Opportunities for contamination increase during food processing. Foodborne pathogens like E. coli, botulinum toxin, and salmonella can increase and spread as a result of improper food handling and hygiene. The result is an unsafe increase in microbial growth that can result in potentially fatal outcomes.
Hamburger is a prime example of how contamination can occur. The process of making a burger can be risky business. To start with, dangerous bacteria are naturally found in the gastrointestinal tract of ruminant animals (cattle, sheep, goats, etc.) and the microorganism can be easily spread from the cow to meat by fecal transfer and sloppy hygiene practices. Also consider that one contaminated cow can lead to a massive outbreak. Meat cut from hundreds of different cows are ground together before it reaches consumers – if any one of those cuts is compromised by time, temperature, or exposure to pathogens, it can contaminate the entire lot.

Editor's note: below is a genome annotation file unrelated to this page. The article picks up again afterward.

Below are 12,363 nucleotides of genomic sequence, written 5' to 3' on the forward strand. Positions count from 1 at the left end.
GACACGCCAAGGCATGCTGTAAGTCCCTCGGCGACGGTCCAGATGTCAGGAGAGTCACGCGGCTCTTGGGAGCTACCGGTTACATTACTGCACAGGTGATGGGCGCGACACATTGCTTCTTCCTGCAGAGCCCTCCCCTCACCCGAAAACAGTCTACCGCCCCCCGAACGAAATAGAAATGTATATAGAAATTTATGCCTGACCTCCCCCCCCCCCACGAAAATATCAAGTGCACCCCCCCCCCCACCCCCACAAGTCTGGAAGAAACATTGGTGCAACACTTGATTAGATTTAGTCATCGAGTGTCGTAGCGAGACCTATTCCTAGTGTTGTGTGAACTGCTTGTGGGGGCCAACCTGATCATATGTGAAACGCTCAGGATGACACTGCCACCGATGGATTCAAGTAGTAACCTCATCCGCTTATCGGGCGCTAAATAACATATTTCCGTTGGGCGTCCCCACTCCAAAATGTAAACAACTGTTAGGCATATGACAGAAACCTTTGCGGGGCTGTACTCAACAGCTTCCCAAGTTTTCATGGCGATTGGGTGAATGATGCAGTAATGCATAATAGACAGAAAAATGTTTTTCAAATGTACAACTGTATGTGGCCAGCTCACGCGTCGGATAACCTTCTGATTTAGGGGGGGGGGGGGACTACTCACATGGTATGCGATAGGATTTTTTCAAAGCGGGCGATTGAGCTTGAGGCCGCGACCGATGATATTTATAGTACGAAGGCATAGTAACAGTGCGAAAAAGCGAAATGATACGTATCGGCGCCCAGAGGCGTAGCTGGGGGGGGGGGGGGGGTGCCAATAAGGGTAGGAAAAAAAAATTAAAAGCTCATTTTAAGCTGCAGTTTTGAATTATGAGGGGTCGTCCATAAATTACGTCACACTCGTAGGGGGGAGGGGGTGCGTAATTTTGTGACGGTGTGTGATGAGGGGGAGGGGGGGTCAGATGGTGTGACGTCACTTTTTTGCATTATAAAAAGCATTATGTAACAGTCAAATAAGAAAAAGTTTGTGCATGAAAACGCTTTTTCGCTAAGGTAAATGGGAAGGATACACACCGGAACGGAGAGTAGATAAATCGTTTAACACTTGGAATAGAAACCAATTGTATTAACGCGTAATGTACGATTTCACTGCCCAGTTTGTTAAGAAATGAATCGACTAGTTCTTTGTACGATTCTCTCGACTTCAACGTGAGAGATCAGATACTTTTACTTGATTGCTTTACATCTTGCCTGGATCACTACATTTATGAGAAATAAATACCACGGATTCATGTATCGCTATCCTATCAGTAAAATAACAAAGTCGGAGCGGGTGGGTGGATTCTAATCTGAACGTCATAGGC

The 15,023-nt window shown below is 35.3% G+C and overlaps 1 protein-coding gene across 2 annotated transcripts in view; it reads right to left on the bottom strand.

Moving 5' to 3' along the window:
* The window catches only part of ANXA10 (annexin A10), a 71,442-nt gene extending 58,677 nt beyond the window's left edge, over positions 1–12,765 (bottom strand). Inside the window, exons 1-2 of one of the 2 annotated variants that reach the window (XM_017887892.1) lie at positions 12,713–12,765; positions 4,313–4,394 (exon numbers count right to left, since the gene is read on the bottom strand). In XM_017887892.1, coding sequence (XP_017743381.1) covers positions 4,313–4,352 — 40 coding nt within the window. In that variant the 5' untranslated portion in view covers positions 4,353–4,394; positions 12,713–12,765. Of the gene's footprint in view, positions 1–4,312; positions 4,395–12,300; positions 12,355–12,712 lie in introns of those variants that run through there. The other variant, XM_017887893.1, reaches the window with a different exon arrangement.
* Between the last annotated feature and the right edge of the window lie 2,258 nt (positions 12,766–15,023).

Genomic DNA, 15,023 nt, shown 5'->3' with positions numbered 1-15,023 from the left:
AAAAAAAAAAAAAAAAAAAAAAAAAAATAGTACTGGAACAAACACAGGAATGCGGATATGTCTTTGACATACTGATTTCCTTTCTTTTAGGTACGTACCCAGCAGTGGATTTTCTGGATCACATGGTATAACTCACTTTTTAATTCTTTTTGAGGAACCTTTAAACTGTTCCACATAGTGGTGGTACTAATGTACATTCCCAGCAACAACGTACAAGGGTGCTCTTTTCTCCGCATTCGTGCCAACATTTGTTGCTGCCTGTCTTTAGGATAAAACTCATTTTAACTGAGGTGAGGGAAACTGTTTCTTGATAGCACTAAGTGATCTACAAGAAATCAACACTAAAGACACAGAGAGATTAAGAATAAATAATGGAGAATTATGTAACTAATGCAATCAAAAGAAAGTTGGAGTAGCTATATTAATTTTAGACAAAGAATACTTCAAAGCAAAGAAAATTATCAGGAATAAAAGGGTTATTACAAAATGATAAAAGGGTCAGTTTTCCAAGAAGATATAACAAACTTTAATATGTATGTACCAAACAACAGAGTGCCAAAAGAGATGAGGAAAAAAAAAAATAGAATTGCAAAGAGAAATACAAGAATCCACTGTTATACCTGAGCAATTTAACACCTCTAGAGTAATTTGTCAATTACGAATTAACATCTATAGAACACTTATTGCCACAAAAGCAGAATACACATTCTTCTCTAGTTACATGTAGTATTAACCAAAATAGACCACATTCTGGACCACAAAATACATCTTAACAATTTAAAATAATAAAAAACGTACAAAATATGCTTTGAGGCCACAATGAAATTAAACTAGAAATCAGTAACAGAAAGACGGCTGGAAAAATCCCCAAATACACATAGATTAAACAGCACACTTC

One of the most devastating foodborne illness outbreaks occurred in 1993 – as a result of E. coli-laden meat sold by Jack in the Box - The outbreak killed seven children and sickened over 700 people nationally. After the outbreak, the government took a closer look at its food inspection policies and mandated industry establishment of Hazard Analysis Critical Control Point (HACCP) plans and introduced routine USDA microbial testing.
Food contamination is not limited to meat and poultry. In fact, contaminated fruits and vegetables cause more foodborne outbreaks. Leafy greens and spinach in particular have risen in the ranks of high-risk foods. There have been multiple spinach outbreaks involving virulent strains of E. coli. Fruit and vegetable contamination is generally traced back to cross contamination from animal feces. Microbes are spread by feces through irrigation, contaminated soil, or dispersal through the air.